So we wait and hope.
About ten months ago, my wife and her best friend, were discussing their respective sons, wondering who was going to get that last call first. As it turned out, her son, a vibrant, high functioning individual with a full time professional job, yet depressed and addicted to heroin, had already overdosed. The autopsy showed he got hold of some street drug laced with Fentanyl. He was forty years old. She didn’t find out until two days after he had passed, via an accidental text message. Everyone is devastated. Our kids grew up together. None of us will ever be the same.
The parental guilt that follows, is at times, often unbearable. What could have been done differently? We ask ourselves, how did we fail? Or did we? There are no right answers to these questions, sometimes no answers at all. We do as much as humanly possible and sometimes more than is reasonable, to our own detriment, because of the love we have for our children. We never want to give up.
So we wait. There is little that can be done because our laws do not allow us to have those we love, committed — even temporarily — for their own safety. And while it’s well documented, that intervention doesn’t work if the addict is not committed themselves, the malnutrition, and mind altering aspect of the drugs, even with their own commitment, makes it very difficult for them to get a successful kick start. That’s why its called addiction. If it doesn’t get better, it gets worse, there is no middle ground.
Until we take the criminal element out of the drug problem and provide a lot more beds and help with the addicts’ underlying problems, more people, young and old will die. It’s estimated one in five North Americans suffer yearly from some form of mental illness, and one in 25 with serious mental illness. With that additional population source, the market for illegal drugs grows along with the sorrow that follows.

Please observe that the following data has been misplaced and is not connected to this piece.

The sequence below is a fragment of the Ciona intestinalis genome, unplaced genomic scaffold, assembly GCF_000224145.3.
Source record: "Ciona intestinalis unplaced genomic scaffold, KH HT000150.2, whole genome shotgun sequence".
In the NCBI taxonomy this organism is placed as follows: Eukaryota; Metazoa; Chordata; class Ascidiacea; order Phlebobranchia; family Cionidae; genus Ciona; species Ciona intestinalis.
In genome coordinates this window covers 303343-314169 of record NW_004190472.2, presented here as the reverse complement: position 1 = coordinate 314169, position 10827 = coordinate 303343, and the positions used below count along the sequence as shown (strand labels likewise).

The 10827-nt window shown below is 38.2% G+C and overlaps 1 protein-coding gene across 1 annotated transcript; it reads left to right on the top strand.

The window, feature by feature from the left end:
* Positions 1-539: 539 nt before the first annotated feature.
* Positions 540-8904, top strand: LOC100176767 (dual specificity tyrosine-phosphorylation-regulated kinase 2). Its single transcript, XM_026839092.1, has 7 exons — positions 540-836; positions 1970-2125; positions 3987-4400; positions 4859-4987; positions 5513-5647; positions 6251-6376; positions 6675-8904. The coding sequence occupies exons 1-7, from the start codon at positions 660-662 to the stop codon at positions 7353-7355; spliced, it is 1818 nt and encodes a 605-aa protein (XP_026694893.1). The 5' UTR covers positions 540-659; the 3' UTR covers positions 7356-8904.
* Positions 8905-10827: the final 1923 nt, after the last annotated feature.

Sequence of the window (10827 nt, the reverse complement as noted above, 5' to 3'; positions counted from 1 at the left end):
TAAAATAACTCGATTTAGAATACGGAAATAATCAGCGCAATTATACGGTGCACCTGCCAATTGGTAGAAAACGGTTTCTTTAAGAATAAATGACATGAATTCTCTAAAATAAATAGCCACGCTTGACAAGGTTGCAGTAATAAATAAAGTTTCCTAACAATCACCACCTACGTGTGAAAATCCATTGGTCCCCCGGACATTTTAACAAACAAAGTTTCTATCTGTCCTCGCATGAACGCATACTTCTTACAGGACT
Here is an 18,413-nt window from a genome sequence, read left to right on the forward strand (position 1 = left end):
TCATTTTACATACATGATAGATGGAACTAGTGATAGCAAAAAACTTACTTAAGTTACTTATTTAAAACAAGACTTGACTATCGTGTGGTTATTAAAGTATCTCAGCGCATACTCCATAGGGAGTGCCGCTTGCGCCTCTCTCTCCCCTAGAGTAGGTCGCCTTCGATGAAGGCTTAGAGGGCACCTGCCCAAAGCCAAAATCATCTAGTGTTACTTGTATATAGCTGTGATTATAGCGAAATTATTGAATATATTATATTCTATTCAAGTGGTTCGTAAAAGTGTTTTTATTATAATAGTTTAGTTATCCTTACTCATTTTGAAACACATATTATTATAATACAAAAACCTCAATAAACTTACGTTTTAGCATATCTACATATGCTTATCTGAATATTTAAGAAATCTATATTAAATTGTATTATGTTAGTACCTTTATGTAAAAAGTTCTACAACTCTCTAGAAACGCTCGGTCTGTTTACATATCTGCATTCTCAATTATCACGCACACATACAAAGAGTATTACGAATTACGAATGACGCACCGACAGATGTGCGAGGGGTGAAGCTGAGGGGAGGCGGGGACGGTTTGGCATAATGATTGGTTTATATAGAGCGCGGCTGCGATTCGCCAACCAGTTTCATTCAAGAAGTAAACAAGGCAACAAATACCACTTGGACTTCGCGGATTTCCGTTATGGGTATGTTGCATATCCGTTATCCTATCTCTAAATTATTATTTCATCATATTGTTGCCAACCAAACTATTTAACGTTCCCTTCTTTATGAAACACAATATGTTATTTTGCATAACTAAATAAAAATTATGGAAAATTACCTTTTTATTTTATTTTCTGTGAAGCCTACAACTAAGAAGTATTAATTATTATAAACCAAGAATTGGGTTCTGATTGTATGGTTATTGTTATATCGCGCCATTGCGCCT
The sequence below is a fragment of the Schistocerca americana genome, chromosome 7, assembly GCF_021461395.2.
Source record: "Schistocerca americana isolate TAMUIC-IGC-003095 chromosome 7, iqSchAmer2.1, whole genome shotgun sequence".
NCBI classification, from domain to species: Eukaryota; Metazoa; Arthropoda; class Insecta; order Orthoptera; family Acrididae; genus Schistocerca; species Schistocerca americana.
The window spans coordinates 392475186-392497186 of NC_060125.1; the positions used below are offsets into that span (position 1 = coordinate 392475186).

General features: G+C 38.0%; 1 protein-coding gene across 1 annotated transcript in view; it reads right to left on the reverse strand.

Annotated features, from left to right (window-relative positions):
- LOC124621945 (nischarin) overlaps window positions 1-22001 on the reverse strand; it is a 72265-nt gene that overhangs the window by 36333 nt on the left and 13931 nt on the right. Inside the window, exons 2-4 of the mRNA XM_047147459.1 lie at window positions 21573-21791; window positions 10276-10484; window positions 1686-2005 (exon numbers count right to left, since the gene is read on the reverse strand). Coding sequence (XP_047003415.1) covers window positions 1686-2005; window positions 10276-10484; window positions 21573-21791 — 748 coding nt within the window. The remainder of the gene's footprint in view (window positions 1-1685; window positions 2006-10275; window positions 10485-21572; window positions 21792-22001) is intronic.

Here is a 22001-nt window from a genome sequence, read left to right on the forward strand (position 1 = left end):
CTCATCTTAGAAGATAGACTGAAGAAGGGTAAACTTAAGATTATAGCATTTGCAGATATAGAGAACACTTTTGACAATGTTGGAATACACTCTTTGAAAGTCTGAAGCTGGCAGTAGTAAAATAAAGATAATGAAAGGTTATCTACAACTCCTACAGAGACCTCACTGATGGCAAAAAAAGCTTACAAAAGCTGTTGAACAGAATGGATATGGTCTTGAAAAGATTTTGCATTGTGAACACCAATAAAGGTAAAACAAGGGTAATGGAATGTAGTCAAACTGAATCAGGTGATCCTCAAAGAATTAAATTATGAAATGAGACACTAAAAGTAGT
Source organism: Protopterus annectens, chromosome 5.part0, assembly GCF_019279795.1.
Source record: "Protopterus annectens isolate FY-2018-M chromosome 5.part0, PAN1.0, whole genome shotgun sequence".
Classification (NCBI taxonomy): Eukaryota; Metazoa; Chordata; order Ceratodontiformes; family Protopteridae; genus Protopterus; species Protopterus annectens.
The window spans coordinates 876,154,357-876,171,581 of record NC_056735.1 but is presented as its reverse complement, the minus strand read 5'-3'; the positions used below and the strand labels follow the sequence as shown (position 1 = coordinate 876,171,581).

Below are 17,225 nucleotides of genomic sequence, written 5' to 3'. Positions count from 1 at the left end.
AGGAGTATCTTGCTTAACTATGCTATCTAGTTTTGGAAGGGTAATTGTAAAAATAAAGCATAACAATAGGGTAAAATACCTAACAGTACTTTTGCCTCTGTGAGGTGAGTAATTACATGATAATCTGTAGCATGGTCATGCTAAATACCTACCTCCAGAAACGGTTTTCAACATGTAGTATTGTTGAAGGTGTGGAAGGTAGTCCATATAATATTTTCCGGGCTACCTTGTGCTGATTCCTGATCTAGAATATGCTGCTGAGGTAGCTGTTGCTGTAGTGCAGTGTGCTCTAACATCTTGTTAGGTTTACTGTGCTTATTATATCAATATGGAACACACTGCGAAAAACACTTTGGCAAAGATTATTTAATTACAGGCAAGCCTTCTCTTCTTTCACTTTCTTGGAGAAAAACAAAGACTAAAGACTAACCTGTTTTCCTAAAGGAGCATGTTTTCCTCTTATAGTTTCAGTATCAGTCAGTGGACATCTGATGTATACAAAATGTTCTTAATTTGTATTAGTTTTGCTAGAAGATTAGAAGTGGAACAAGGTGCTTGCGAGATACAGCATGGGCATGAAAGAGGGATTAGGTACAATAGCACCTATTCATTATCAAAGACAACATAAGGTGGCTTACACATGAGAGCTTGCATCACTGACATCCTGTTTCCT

And so we wait, hoping that something will happen before the blade falls, and all hope is gone.
Life's Petty Differences
Anguish of an absent heart to be.
Our greatest fear when one so young,
Life so dear, it makes no sense.
The end is near, you see.
Life's petty differences, simple woes — gone.
Then overwhelming when we know,
Precious life, vibrant, full.
Senseless finality — ending so.
About the Author: Lloyd Osler is a veteran, professional engineer, serial entrepreneur and business leader with heart. He has seized every opportunity to reinvent himself, resulting in several challenging, and exciting careers throughout 50 years in the military, advanced education, IT and health industries.
What a ride! And #notyetdone — he is exercising his right brain in pursuing his passion as a writer.
Lloyd relishes the opportunity to give back and has a long history of mentoring in education, business and community. Husband to one, father of four, papa to five, he is passionate about future generations and is a strong advocate of social issues such as mental health, gender diversity, and equality. He currently serves on the international Advisory Board of sitatthetable.org, promoting global gender mentoring and equality in business. He is also a co-founder at cormosaic.shop. Follow Lloyd on Twitter at @powerofpapa.
At various times in one's life, there comes a moment to evaluate where we are and where we want to be, who we are and what we want to become. Seize the moment and change. No time to waste. —Lloyd Osler